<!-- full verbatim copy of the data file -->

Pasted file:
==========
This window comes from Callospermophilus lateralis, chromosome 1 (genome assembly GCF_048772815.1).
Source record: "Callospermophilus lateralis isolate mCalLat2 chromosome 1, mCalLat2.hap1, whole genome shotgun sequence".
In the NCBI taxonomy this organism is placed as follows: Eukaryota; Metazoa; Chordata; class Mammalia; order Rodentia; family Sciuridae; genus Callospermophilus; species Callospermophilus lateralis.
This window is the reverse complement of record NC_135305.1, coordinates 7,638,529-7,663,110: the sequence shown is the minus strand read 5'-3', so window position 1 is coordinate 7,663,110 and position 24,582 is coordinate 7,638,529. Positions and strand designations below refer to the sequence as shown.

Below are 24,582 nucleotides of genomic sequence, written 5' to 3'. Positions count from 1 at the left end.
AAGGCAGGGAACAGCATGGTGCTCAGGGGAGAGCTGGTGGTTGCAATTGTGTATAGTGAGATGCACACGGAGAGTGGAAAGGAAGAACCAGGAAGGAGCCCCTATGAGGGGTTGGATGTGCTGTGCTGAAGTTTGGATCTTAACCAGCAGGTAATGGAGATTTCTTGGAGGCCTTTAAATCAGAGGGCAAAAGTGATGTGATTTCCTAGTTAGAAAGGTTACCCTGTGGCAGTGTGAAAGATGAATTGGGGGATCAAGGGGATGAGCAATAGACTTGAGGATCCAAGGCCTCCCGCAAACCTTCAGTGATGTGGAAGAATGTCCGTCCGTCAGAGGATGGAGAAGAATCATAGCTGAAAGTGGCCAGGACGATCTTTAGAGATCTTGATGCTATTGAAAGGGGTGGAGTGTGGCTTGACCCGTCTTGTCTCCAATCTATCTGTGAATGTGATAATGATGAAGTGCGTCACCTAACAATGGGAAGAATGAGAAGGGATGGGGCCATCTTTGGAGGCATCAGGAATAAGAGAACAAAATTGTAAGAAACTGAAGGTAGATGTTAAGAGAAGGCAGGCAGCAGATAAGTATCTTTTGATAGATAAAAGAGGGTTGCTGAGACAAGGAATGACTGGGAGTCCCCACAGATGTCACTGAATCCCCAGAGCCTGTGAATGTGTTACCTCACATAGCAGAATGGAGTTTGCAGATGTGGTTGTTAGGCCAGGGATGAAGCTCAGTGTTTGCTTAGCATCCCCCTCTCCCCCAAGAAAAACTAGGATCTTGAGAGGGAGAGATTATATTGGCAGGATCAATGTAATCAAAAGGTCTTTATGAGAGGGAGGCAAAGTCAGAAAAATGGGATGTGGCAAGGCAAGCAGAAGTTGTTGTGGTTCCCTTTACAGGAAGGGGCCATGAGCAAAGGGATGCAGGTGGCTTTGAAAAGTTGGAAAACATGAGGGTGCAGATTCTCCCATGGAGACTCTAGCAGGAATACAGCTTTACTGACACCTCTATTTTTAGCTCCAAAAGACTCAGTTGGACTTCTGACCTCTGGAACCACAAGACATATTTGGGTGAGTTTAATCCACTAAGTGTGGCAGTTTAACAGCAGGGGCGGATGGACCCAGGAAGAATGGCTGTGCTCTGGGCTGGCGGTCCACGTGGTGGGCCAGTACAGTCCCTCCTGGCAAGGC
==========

This window comes from Callospermophilus lateralis, chromosome 1 (genome assembly GCF_048772815.1).
Source record: "Callospermophilus lateralis isolate mCalLat2 chromosome 1, mCalLat2.hap1, whole genome shotgun sequence".
In the NCBI taxonomy this organism is placed as follows: Eukaryota; Metazoa; Chordata; class Mammalia; order Rodentia; family Sciuridae; genus Callospermophilus; species Callospermophilus lateralis.
This window is the reverse complement of record NC_135305.1, coordinates 7,638,529-7,663,110: the sequence shown is the minus strand read 5'-3', so window position 1 is coordinate 7,663,110 and position 24,582 is coordinate 7,638,529. Positions and strand designations below refer to the sequence as shown.

Below are 24,582 nucleotides of genomic sequence, written 5' to 3'. Positions count from 1 at the left end.
AAGGCAGGGAACAGCATGGTGCTCAGGGGAGAGCTGGTGGTTGCAATTGTGTATAGTGAGATGCACACGGAGAGTGGAAAGGAAGAACCAGGAAGGAGCCCCTATGAGGGGTTGGATGTGCTGTGCTGAAGTTTGGATCTTAACCAGCAGGTAATGGAGATTTCTTGGAGGCCTTTAAATCAGAGGGCAAAAGTGATGTGATTTCCTAGTTAGAAAGGTTACCCTGTGGCAGTGTGAAAGATGAATTGGGGGATCAAGGGGATGAGCAATAGACTTGAGGATCCAAGGCCTCCCGCAAACCTTCAGTGATGTGGAAGAATGTCCGTCCGTCAGAGGATGGAGAAGAATCATAGCTGAAAGTGGCCAGGACGATCTTTAGAGATCTTGATGCTATTGAAAGGGGTGGAGTGTGGCTTGACCCGTCTTGTCTCCAATCTATCTGTGAATGTGATAATGATGAAGTGCGTCACCTAACAATGGGAAGAATGAGAAGGGATGGGGCCATCTTTGGAGGCATCAGGAATAAGAGAACAAAATTGTAAGAAACTGAAGGTAGATGTTAAGAGAAGGCAGGCAGCAGATAAGTATCTTTTGATAGATAAAAGAGGGTTGCTGAGACAAGGAATGACTGGGAGTCCCCACAGATGTCACTGAATCCCCAGAGCCTGTGAATGTGTTACCTCACATAGCAGAATGGAGTTTGCAGATGTGGTTGTTAGGCCAGGGATGAAGCTCAGTGTTTGCTTAGCATCCCCCTCTCCCCCAAGAAAAACTAGGATCTTGAGAGGGAGAGATTATATTGGCAGGATCAATGTAATCAAAAGGTCTTTATGAGAGGGAGGCAAAGTCAGAAAAATGGGATGTGGCAAGGCAAGCAGAAGTTGTTGTGGTTCCCTTTACAGGAAGGGGCCATGAGCAAAGGGATGCAGGTGGCTTTGAAAAGTTGGAAAACATGAGGGTGCAGATTCTCCCATGGAGACTCTAGCAGGAATACAGCTTTACTGACACCTCTATTTTTAGCTCCAAAAGACTCAGTTGGACTTCTGACCTCTGGAACCACAAGACATATTTGGGTGAGTTTAATCCACTAAGTGTGGCAGTTTAACAGCAGGGGCGGATGGACCCAGGAAGAATGGCTGTGCTCTGGGCTGGCGGTCCACGTGGTGGGCCAGTACAGTCCCTCCTGGCAAGGC